Saturday, February 17, 2007

The Dance


I am not a perfect parent. I’ve made many mistakes, but due to the amazing resilience of children my daughters seem no worse for the wear. And every once in a while something wonderful will happen, like finding a rose blooming beneath a blanket of snow, that makes the trials and tribulations of parenthood all worthwhile.

As she's gotten older, my pre-teen daughter has begun navigating that age-old peer group dance where one small misstep and the consequences can be devastating. The most recent disruption in this choreographed production involved a young girl my daughter has known for 6 years. After an incredibly rocky beginning, the girls made peace and developed a genuine bond. My daughter, even at that tender age, stood by her friend as best she could through her parents’ volatile divorce and ensuing drama. Things have not been easy for this little girl and, due to this, she has not always made it easy for my daughter to be her friend.

Recently, I thought the situation had reached the point of no return. This little girl lashed out and accused my daughter of carrying out an act completely uncharacteristic of her… an act of pure malice. My daughter was angry and incredibly hurt. She felt that anyone who truly knew her would know that she was incapable of carrying out such an act. The armed camps lasted for weeks and both girls were miserable, but equally stubborn in their positions.

A few days ago it appeared that a truce had been reached as the two girls chatted happily on the phone. When they hung up I quipped, “So she decided to forgive you?” And then my 12 year old daughter turned toward me, a solemn expression on her beautiful face, “Actually Mom, I‘ve been thinking about how she brags an awful lot, and how sometimes she’ll exaggerate to make herself sound cool to the other kids… and then I started thinking about how lucky I am to have my family. I know I can always depend on you and Dad…I can trust you. And then I thought about how her dad says really mean things to her and how she can’t trust him, and how she has to deal with having to move so much…She didn’t decide to forgive me Mom, I decided to forgive her.”

It’s in moments like those that I close my eyes in gratitude, thankful for the knowledge that although I’m not a perfect parent, I must’ve gotten at least a few things right.









E

16 Comments:

Mother Marlene said...

Good job girl. Your daughter has a great role model in you.

Gene Bach said...

When your daughter runs for president I'm voting for her!

COLORADO BOB said...

Great story .... Really great.

New site I'm working on for some Friends

Women on the Verge said...

Mother marlene-

Thank you for the kind words...I've tried to teach both my girls that harboring a grudge only hurts you, not the person you're angry with...


gene--

Hmmmm.... President???? You know... I like the sound of that!!!


E

TomCat said...

Ethel, I see what you mean when you said we are on the same wavelength this week. Isn't it amazing how the act of forgiveness lifted the load from her? Gene is right. She couldn't help but be an improvement, and I bet she has less trouble with 'My Pet Goat' than what we have now.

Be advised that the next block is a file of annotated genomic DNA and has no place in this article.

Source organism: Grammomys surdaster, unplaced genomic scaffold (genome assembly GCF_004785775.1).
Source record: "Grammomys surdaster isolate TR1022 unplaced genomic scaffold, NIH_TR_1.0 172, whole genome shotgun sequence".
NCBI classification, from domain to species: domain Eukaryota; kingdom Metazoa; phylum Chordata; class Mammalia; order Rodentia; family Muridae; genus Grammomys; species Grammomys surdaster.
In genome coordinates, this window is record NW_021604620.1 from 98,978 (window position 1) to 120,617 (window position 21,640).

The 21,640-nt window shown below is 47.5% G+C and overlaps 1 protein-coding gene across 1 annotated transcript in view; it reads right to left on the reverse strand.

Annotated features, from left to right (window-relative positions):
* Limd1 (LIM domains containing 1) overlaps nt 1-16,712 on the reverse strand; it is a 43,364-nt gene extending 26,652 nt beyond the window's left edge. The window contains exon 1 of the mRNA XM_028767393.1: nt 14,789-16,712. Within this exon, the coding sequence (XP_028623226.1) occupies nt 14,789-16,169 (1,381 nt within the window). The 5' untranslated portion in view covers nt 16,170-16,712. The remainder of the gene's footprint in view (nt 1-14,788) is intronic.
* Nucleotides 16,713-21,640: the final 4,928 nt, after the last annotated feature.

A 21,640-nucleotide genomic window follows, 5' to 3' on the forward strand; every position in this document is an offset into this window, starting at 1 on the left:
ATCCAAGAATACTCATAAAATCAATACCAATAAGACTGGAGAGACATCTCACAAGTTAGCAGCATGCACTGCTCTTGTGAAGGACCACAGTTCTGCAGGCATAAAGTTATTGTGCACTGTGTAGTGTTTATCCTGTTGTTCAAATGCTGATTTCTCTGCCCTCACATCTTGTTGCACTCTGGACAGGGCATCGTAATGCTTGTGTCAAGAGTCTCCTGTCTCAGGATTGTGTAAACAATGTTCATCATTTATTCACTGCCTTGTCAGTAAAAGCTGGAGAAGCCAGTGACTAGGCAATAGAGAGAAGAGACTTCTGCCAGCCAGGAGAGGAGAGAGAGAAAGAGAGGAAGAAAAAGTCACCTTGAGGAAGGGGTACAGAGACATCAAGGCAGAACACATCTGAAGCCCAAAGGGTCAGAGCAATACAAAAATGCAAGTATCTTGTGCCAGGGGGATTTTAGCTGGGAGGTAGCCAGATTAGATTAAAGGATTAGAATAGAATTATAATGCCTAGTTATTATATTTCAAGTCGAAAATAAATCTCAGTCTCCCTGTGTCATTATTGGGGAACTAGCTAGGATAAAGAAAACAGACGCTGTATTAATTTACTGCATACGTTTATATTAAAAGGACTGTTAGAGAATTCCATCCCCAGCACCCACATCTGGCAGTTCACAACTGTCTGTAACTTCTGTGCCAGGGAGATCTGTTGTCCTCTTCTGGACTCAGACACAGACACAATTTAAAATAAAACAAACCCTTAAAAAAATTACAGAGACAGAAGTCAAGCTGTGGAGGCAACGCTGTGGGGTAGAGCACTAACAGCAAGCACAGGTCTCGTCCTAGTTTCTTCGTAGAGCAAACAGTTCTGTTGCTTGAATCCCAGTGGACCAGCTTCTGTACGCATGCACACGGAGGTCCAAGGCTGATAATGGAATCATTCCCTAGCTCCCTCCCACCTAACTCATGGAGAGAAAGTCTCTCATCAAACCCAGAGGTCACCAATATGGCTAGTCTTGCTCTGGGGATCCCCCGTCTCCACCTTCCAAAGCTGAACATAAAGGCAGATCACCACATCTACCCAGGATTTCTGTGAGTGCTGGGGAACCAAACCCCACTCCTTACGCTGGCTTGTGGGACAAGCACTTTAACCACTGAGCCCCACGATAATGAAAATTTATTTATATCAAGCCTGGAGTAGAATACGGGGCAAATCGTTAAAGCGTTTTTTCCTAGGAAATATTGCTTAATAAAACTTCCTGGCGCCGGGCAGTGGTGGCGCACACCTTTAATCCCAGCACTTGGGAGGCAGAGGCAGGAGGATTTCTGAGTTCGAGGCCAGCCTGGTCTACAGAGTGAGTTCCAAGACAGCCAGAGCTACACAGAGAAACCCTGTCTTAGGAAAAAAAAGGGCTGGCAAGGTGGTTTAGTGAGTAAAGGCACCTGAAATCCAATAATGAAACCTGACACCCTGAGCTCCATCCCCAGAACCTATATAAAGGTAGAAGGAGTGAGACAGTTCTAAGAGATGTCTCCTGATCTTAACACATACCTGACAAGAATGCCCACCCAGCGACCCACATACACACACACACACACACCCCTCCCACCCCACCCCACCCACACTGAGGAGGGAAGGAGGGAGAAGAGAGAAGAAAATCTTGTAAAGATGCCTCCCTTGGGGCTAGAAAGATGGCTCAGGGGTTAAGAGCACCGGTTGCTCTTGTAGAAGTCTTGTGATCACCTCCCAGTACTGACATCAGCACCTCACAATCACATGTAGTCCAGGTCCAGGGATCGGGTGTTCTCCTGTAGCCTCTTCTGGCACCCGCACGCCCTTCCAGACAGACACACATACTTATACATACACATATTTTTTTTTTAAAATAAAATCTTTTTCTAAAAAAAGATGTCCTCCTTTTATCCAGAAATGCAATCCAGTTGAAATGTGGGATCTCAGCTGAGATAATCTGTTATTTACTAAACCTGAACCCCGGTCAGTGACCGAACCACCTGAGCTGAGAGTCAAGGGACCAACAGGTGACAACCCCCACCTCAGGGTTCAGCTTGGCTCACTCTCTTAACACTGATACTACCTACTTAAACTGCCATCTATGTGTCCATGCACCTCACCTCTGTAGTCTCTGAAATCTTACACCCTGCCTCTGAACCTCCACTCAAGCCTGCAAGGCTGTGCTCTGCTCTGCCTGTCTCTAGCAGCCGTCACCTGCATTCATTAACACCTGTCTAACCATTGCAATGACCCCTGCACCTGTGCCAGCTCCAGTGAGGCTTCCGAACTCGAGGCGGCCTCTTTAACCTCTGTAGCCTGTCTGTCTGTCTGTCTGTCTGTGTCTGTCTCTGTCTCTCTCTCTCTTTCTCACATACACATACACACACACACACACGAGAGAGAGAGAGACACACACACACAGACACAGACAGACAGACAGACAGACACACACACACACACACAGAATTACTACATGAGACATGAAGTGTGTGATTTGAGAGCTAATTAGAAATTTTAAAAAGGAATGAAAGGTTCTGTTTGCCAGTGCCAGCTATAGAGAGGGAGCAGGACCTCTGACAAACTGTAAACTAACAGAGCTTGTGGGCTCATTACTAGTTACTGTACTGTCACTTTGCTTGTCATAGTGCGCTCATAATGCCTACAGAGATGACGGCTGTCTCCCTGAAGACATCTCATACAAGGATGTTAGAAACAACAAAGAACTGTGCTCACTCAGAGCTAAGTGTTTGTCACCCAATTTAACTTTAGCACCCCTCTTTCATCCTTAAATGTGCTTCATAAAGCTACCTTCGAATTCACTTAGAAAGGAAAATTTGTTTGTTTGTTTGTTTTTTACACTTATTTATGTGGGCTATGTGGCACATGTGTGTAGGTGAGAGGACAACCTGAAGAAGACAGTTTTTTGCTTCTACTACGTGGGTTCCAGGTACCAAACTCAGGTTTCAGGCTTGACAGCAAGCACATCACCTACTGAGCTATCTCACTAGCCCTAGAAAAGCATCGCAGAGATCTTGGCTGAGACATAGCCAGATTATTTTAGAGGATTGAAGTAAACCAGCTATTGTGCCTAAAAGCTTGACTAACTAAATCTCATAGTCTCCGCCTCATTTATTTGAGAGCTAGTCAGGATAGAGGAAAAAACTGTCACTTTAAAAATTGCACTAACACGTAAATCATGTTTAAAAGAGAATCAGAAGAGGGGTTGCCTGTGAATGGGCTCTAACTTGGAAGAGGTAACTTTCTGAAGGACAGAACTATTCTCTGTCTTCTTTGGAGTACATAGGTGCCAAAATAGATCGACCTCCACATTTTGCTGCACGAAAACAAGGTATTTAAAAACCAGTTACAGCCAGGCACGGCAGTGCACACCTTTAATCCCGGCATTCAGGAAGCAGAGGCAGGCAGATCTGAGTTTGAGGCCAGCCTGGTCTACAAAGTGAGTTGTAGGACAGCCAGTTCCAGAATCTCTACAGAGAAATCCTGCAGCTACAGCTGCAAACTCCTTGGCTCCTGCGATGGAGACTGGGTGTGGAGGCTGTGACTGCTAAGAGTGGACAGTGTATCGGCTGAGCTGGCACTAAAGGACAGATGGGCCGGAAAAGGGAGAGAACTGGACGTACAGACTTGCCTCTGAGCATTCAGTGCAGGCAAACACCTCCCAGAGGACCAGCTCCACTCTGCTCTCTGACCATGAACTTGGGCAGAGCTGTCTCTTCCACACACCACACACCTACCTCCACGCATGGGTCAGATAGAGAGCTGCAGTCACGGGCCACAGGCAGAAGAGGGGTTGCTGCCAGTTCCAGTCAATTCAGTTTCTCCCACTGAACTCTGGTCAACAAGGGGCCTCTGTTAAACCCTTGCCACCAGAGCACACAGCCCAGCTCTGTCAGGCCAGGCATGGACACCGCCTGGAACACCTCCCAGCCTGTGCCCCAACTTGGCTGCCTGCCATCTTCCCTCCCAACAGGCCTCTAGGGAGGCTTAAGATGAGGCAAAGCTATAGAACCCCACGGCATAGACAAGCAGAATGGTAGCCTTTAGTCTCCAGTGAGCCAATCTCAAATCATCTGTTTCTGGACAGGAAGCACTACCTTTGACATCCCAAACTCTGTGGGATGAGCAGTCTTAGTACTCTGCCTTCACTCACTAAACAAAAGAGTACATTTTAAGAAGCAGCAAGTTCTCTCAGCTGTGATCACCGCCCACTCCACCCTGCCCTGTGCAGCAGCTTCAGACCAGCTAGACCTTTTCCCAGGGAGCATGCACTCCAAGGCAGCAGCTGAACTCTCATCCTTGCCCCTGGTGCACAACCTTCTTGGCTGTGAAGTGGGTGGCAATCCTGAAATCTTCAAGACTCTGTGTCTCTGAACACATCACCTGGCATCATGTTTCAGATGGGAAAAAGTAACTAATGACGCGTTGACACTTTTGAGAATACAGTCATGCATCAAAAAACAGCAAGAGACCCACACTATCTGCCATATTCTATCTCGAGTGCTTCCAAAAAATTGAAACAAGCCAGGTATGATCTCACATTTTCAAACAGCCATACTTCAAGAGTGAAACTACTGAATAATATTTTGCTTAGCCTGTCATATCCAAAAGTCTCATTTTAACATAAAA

TomCat said...

PS -- Love the leopard-skin look

Women on the Verge said...

c bob--

Thank you... she's an amazing kid.

tomcat-

It truly was a beautiful thing to see... she showed a depth of compassion and understanding that are lacking in even many adults, much less kids...

And I can say with absolute certainty that she could out-think a good percentage of most of the politicians already!

Re our new look:
Lucy worked very hard on putting up the new wallpaper... glad you like it!

E

leftdog said...

What a great post!! I think mother marlene said it all!

Anonymous said...

most adults aren't capable of such an act..great job

SSC said...

Ethel, I love reading your posts. You have a true rhythm in your writing. Your girls are blessed to have a mother who is so well centered.

SSC said...

By the way, Feb 20th is TAKS test day here in Texas. This is the first time one of my kids has been subjected to this torture. My husband I have diligently tried to offset the stress the school has heaped on our 9-yr old dyslexic son, however the power of positive karma would be much appreciated if anyone is interested in keeping him in your thoughts!

Women on the Verge said...

leftdog-

Thank you... I'm lucky to have such wonderful kids, and to have had the benefit of some pretty wonderful role models myself.

anon-

I know... she really blew me away when she said that... I was so very proud of her.

ssc-

Thank you for the compliment! I've always loved to write and it's very nice to have my work appreciated :-) . Maybe someday I'll get around to that book I've been thinking about...

As far as your son... ouch. My youngest is dyslexic and has auditory processing, and fine motor issues as well. Those tests are absolutely demoralizing to kids like that. Just keep stressing that they're about grading how well the school is teaching him, and are no reflection upon him.

No Child Left Behind is up for renewal soon and is to blame for the almost constant testing.( There are several posts concerning this vile act on this blog.) Anyone with children in public schools , or anyone who cares about the intellectual well-being of the nation's kids, needs to call their representatives and tell them to "Just say no to No Child Left Behind!"
I'll be thinking of you and your son...

Good luck!!!!!!!!


Ethel

Libbys Blog said...

Children are so amazing! They surprise us at every turn!

RUTH said...

Ahhhh.... you've got a great girl there.

Women on the Verge said...

ruth-

She never ceases to amaze me!

E

tuco said...

ssc
will be thinking of your son. We aren't at school age yet but will be very soon.

E-
It is amazing that they have brainwashed the educators that 'No child left behind' is a good thing.